Despite the fact that internal hemorrhagic pachymeningitis is not uncommon during infancy, there are few cases reported in the literature. Moreover, comparatively few have been followed over prolonged periods of time, so that observations as to sequelae are incomplete. Recovery following the initial lesion is usual, although Burhans and Gerstenberger1 found that many of these infants later showed a permanent disability. Feer2 and Finkelstein3 expressed the belief that hydrocephalus was the most frequent sequel. Rosenberg4 was able to locate a few of his patients eight or nine years after the first appearance of the disease and found that 70 per cent had some defect directly traceable to the original lesion.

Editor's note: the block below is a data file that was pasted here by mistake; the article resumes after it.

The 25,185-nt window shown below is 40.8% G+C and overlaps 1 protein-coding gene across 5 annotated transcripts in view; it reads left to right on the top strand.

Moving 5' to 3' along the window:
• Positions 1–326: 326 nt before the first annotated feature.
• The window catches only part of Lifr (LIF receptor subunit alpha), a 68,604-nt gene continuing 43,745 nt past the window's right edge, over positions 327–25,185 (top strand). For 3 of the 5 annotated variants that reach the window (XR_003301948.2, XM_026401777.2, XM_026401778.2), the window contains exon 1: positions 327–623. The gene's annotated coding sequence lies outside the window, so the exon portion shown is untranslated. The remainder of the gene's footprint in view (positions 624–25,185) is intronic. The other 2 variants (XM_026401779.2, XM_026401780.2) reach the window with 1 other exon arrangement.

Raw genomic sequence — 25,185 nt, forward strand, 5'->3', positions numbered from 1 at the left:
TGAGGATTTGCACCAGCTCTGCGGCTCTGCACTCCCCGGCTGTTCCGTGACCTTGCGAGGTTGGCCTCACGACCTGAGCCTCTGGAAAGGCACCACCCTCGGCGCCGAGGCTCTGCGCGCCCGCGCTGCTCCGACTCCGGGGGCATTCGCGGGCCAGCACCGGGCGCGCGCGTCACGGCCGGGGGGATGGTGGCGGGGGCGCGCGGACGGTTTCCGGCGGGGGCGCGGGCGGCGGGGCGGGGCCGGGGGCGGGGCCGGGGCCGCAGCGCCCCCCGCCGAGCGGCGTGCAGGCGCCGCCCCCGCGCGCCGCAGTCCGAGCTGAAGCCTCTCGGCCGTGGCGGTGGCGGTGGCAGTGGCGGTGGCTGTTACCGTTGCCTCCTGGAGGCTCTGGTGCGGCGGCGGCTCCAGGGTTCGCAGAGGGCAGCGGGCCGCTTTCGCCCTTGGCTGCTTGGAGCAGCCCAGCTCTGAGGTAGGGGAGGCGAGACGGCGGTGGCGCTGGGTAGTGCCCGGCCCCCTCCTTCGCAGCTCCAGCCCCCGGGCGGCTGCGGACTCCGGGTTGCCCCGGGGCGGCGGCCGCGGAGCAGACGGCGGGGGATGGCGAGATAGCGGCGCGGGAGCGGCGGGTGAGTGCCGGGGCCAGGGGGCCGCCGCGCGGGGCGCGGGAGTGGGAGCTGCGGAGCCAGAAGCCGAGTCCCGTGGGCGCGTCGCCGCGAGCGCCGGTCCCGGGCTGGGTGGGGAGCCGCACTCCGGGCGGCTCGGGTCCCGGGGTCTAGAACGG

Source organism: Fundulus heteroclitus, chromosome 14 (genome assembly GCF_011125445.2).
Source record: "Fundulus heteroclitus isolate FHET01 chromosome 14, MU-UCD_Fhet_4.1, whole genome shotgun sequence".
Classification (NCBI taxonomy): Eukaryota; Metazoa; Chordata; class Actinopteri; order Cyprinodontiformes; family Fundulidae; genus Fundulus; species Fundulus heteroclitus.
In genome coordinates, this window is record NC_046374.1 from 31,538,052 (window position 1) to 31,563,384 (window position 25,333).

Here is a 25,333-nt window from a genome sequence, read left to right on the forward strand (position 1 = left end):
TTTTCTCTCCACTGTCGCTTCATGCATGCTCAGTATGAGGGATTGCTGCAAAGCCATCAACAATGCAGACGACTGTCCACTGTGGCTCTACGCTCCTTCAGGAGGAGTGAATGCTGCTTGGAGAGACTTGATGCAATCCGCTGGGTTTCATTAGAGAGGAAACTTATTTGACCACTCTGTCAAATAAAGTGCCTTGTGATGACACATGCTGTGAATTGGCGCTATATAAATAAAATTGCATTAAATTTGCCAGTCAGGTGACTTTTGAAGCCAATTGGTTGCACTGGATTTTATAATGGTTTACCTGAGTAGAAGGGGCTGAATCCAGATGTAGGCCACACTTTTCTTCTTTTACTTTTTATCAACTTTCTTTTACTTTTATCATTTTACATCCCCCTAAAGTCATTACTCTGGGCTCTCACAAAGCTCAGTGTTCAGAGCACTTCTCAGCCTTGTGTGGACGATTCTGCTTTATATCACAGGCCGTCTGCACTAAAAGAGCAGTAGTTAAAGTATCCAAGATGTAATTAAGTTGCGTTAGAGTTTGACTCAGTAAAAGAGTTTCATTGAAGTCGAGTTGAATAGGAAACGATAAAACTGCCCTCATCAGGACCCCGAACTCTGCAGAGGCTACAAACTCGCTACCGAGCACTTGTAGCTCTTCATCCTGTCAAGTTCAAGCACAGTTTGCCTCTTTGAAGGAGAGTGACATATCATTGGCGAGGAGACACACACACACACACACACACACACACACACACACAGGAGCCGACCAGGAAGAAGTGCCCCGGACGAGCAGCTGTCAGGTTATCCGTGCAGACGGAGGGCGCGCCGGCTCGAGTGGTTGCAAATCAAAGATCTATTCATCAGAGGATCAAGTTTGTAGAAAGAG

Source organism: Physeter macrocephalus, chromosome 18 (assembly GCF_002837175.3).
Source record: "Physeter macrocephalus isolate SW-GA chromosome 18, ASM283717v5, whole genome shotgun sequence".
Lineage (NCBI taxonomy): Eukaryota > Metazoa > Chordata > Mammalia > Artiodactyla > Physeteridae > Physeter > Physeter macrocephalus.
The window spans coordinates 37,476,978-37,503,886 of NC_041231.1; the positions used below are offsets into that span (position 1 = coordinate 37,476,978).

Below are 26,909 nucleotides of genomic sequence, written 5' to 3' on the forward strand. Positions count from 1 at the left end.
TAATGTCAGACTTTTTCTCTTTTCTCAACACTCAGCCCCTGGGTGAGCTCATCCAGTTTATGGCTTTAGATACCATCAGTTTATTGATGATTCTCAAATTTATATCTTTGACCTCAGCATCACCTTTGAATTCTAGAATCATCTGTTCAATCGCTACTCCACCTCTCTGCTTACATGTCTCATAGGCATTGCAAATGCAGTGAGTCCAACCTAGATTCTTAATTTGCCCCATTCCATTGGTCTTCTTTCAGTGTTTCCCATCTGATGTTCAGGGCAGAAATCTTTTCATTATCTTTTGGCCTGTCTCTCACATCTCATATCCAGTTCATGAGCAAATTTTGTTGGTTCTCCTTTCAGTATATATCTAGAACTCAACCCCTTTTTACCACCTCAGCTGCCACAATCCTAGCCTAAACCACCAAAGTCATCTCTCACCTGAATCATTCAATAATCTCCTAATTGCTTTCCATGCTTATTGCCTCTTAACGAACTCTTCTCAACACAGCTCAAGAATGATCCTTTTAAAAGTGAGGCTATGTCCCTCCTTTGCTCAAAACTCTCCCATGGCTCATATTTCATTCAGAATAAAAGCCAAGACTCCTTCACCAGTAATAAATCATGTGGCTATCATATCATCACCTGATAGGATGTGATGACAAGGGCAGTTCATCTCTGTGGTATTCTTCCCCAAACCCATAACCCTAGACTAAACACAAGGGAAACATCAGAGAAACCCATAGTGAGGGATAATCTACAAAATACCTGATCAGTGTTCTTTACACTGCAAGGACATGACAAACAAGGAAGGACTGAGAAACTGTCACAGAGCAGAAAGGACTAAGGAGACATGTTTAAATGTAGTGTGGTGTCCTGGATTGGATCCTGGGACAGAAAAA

Virchow,5 who first described the condition, believed that the primary lesion was a proliferation of subendothelial tissue followed by serofibrinous exudate and hemorrhage. This view was also supported by Heschl6 among the earlier writers.
HUNT FC. INTERNAL HEMORRHAGIC PACHYMENINGITIS IN YOUNG CHILDREN: A REPORT OF SIX CASES. Am J Dis Child. 1930;39(1):84–90. doi:10.1001/archpedi.1930.01930130096011
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